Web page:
Taking these factors into consideration, it is important for applicants to plan accordingly. Never make any travel commitments until you have at least received your travel authorization/advance parole document from USCIS. Keep in mind that you will be required to return to the United States in order to attend your in person green card interview. If you do not appear on your scheduled interview date your application will be denied. Do not let this happen to you.

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The United States Citizenship and Immigration Services will allow the families of certain Filipino World War II veterans to reunite with veterans beginning June 8, 2016 as a result of a new policy change called Filipino World War II Veterans Parole Policy. In order to qualify, extended family members of veterans must be beneficiaries of approved family-based immigrant visa petitions, and be awaiting the availability of an immigrant visa. Certain extended family members of U.S. Citizen or LPR Filipino World War II Veterans will have the opportunity to receive advance parole on a ‘discretionary’ case-by-cases basis in order to travel to the United States to be with their loved ones, while they await an immigrant visa to become available. In addition, certain relatives of deceased Filipino World War II veterans, will be able to seek parole for themselves. This new policy change has been implemented to honor Filipino veterans who enlisted in the World War II Veterans Parole Program to fight for our country during World War II. The initiative will also allow extended family members to care and support their U.S. Citizen or LPR veteran family members during the advanced stages of their life. According to the policy, approximately 2,000 to 6,000 family members will be able to benefit from this new policy change. Applications for the the Filipino World War II Veterans Parole Program will not be accepted until June 8, 2016.

Presently, the process of immigrating extended family members of U.S. Citizens and Legal Permanent Residents residing abroad is a very complex and antiquated process. This is because there is a limit to the number of immigrant visa applications that can be issued for extended family members. The Visa Bulletin outlines the numerical immigrant visa limitations for family-sponsored and employment-based preference categories established by the Immigration and Nationality Act (INA).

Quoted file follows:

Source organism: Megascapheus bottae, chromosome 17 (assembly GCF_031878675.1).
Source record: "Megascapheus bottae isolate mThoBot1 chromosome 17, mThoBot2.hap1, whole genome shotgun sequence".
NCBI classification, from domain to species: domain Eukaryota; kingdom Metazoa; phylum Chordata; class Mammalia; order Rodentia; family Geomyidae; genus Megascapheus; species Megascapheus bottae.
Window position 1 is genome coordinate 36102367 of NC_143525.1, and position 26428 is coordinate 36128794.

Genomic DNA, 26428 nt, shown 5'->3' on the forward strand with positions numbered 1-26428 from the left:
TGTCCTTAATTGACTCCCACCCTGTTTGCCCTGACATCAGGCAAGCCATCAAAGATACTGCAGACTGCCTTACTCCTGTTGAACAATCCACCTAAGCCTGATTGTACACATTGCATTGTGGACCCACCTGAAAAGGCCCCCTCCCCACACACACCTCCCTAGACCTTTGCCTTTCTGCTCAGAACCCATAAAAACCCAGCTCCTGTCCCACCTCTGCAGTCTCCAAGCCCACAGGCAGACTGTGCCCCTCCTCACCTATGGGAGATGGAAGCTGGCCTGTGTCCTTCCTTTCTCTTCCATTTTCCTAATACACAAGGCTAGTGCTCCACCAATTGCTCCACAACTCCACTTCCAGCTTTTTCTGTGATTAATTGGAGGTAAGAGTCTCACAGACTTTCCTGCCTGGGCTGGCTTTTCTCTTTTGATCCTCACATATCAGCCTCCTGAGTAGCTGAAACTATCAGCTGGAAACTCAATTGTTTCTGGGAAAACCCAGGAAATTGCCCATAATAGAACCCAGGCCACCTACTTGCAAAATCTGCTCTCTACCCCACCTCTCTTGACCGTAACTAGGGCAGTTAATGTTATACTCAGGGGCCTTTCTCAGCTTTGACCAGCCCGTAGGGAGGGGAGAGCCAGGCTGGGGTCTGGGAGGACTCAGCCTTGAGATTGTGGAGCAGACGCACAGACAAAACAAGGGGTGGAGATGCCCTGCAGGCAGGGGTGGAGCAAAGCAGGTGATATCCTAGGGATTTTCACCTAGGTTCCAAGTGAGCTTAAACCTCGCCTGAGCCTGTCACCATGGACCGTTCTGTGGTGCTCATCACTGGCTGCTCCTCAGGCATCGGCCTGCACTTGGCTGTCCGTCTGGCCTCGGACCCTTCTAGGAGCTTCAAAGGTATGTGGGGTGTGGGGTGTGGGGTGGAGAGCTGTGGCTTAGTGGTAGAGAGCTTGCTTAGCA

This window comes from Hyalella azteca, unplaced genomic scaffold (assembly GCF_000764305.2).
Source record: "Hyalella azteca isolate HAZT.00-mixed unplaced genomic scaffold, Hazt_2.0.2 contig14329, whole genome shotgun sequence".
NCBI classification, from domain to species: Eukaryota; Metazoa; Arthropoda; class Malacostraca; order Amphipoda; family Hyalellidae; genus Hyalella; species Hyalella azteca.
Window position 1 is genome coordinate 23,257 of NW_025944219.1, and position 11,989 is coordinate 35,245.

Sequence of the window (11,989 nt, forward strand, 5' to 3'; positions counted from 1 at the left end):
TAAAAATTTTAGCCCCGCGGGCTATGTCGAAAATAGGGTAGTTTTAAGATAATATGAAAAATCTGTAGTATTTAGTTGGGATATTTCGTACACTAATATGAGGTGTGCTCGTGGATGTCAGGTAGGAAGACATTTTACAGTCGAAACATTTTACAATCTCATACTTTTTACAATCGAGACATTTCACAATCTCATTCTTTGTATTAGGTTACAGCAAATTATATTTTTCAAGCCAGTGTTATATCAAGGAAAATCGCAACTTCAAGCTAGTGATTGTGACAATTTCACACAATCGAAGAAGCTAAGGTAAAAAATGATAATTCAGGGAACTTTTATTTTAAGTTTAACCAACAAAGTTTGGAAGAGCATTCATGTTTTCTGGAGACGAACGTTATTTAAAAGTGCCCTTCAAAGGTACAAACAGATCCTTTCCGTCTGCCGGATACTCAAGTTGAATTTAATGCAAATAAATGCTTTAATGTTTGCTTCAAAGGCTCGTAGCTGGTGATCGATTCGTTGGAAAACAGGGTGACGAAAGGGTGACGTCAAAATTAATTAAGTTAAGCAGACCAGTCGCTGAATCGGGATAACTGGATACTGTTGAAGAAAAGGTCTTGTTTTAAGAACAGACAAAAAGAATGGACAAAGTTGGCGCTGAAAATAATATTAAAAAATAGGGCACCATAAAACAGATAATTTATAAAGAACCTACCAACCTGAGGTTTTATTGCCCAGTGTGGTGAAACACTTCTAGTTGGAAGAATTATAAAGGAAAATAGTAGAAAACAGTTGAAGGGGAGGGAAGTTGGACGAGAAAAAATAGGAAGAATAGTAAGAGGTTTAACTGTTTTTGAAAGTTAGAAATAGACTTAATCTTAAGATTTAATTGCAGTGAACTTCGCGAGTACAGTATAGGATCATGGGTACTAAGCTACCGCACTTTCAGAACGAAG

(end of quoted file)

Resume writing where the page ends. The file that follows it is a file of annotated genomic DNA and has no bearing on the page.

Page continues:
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On May 04, 2016 the Department of Homeland Security published a proposed rule in the Federal Register, announcing that filing fees for many USCIS petitions and applications are expected to increase for U.S. employers and foreign nationals. The proposed regulation stipulates that filing fees may be adjusted for certain immigration and naturalization benefit requests by USCIS. The increase in filing fees was considered after USCIS conducted a comprehensive review of its fees and found that the current fees do not cover the cost of services provided by USCIS. According to USCIS, in an effort to fully recover costs and maintain adequate services, “an adjustment to the fee schedule will be necessary”. According to the regulation, fees for most employment-based petitions and applications would be raised by an average of 21%, though other types of petitions may experience a higher increase in filing fees.

According to DHS, the higher fees will more accurately reflect the current cost of processing immigration applications and petition. A portion of the increased fees would provide additional funding for refugee and citizenship programs as well as system support for interagency immigration status verification databases.  The increase in filing fees will not take effect until the federal government approves the regulation, which is expected to take several months following the close of the 60-day comment period on July 5, 2016.

According to the new fee schedule under consideration, employment-based petitions would be the most impacted by the increase in filing fees. The filing fee for Form I-129, Petition for a Nonimmigrant Worker, would increase by 42% to a fee of $460, from the current rate of $325.  Similarly, the filing fee for Form I-140, Immigrant Petition for Alien Worker, would increase by 21% to a fee of $700, from the current rate of $580. The complete fee schedule under consideration has been provided below for your reference.

The EB-5 Immigrant Investor Visa Program is expected to be the most heavily affected by the new fee schedule. The filing fee for Form I-924, Application for Regional Center Under the Immigrant Investor Pilot Program, would increase by a rate of 186% requiring Regional Centers seeking designation under the program to pay a filing fee of $17,795 instead of the current rate of $6,230. In addition, Regional Centers would be required to pay a $3,035 annual fee to certify their continued eligibility for the designation. Currently, there is no fee in place for annual certification. The filing fee for the I-526 Immigrant Petition by Alien Entrepreneur, an application associated with the EB-5 visa program, would also increase to a rate of $3,675, a 145% increase up from the current rate of $1,500. The filing fee for an investor’s petition to remove conditions on residence would remain unchanged under these new regulations.